First complete map of an entire region of the fruit fly brain – connecting the cells to behaviours
The human brain, with billions of components and connections, is a unique wonder more complex than we can comprehend. Other animal brains are remarkably similar, even in much simpler organisms like fruit flies. With just a fraction of the complexity, the fruit fly brain accomplishes many key activities essential for life, so is a useful model to study the fundamentals of our own brain. Much is already known, but details on each region’s overall activity are unclear because most studies have focussed on isolated areas. A new approach has created a complete map of the central region, of 24,000 neurons, by combining countless microscopically-thin slices to generate a 3D guide (pictured, with each cell coloured artificially). The researchers have shared this ‘connectome’ freely online, hoping other teams will use the model to reveal secrets that might translate to our own brain, explaining how and why things sometimes go wrong.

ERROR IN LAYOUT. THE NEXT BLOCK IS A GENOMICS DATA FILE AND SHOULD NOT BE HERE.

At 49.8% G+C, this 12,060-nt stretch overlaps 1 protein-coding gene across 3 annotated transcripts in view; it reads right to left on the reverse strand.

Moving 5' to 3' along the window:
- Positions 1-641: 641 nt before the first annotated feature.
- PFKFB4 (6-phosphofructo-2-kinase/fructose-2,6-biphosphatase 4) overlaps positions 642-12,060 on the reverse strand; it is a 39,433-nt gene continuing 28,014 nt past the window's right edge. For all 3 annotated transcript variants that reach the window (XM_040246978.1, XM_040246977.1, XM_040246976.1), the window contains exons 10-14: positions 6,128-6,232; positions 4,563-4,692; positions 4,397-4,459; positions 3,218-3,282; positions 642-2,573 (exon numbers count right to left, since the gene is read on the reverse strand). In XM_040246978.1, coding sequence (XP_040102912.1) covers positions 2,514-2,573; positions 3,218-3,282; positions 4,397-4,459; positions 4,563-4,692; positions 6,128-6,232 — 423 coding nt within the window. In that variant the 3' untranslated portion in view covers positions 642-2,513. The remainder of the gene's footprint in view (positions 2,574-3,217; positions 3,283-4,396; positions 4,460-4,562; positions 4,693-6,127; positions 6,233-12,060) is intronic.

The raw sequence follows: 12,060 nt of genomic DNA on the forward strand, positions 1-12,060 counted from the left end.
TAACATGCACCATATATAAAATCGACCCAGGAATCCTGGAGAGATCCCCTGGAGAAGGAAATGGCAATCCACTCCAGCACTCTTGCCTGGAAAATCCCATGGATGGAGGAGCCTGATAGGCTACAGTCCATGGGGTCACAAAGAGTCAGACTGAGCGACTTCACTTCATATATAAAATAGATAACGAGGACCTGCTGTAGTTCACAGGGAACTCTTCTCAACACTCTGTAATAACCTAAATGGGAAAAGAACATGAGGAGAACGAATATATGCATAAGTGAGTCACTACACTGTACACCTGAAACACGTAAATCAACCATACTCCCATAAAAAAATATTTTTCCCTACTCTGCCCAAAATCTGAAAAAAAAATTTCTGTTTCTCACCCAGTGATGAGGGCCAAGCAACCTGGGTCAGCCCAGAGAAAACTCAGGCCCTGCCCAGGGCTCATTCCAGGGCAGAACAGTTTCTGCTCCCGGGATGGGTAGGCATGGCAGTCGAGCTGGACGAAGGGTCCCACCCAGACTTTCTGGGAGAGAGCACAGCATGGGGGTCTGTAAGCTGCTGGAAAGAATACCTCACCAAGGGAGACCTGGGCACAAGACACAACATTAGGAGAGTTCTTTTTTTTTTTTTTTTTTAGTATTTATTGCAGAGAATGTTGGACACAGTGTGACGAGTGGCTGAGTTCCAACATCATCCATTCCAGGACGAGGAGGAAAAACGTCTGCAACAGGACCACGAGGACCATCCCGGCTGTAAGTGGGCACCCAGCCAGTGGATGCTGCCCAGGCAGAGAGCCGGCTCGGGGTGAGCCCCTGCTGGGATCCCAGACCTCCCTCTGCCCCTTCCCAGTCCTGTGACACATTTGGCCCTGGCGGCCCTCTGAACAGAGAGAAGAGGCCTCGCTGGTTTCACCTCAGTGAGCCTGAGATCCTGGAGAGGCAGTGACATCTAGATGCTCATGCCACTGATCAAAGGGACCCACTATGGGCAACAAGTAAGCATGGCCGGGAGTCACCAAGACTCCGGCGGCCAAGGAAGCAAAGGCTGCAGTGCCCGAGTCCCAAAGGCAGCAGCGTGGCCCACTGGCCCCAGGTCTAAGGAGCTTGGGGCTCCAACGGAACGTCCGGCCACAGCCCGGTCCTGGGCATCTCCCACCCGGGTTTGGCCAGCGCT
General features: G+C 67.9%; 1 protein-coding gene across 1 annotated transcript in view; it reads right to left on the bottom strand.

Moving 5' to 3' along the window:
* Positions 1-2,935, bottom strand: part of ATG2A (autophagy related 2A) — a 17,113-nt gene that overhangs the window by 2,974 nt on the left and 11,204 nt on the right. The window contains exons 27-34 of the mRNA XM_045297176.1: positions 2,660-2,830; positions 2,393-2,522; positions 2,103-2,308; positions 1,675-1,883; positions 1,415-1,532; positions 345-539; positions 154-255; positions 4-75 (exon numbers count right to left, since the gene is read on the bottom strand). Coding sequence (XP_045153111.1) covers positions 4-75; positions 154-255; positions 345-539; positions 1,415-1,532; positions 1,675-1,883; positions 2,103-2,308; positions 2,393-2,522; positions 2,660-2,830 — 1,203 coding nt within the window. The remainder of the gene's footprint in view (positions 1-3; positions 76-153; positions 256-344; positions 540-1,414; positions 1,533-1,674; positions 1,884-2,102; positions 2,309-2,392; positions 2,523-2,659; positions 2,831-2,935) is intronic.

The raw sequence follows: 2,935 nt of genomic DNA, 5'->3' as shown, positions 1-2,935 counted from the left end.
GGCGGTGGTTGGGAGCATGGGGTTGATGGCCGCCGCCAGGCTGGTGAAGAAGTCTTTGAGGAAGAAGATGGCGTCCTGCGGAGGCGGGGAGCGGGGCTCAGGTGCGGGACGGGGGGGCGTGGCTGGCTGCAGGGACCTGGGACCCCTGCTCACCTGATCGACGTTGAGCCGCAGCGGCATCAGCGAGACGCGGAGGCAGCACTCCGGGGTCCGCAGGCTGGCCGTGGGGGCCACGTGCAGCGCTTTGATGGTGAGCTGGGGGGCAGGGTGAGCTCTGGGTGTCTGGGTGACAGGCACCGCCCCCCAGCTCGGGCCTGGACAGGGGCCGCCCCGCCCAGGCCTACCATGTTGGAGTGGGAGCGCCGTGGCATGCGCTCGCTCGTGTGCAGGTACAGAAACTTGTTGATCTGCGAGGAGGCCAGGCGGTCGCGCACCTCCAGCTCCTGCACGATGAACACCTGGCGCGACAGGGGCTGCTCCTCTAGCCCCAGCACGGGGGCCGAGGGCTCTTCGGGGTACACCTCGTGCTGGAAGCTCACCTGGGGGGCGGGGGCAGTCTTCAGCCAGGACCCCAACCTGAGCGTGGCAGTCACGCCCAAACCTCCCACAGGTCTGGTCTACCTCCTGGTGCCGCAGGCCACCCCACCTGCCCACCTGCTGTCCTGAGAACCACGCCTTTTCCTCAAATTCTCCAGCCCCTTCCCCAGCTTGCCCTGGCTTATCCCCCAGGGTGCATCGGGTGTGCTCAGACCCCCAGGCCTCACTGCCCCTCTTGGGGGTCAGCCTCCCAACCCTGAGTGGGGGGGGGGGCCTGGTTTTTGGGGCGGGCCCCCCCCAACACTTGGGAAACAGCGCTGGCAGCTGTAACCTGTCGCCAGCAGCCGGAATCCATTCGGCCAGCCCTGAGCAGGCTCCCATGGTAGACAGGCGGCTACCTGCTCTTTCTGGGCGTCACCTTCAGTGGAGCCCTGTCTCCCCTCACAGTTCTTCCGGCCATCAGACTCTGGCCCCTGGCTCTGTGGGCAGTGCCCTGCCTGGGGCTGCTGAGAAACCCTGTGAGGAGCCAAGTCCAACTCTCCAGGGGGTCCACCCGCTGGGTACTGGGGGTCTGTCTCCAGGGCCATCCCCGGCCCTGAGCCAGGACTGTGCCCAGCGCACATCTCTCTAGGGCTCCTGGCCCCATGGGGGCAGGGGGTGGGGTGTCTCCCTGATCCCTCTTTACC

BPoD stands for Biomedical Picture of the Day. Managed by the MRC London Institute of Medical Sciences the website aims to engage everyone, young and old, in the wonders of biomedicine. Images are kindly provided for inclusion on this website through the generosity of scientists across the globe.
BPoD is also available in Catalan at www.bpod.cat with translations by the University of Valencia.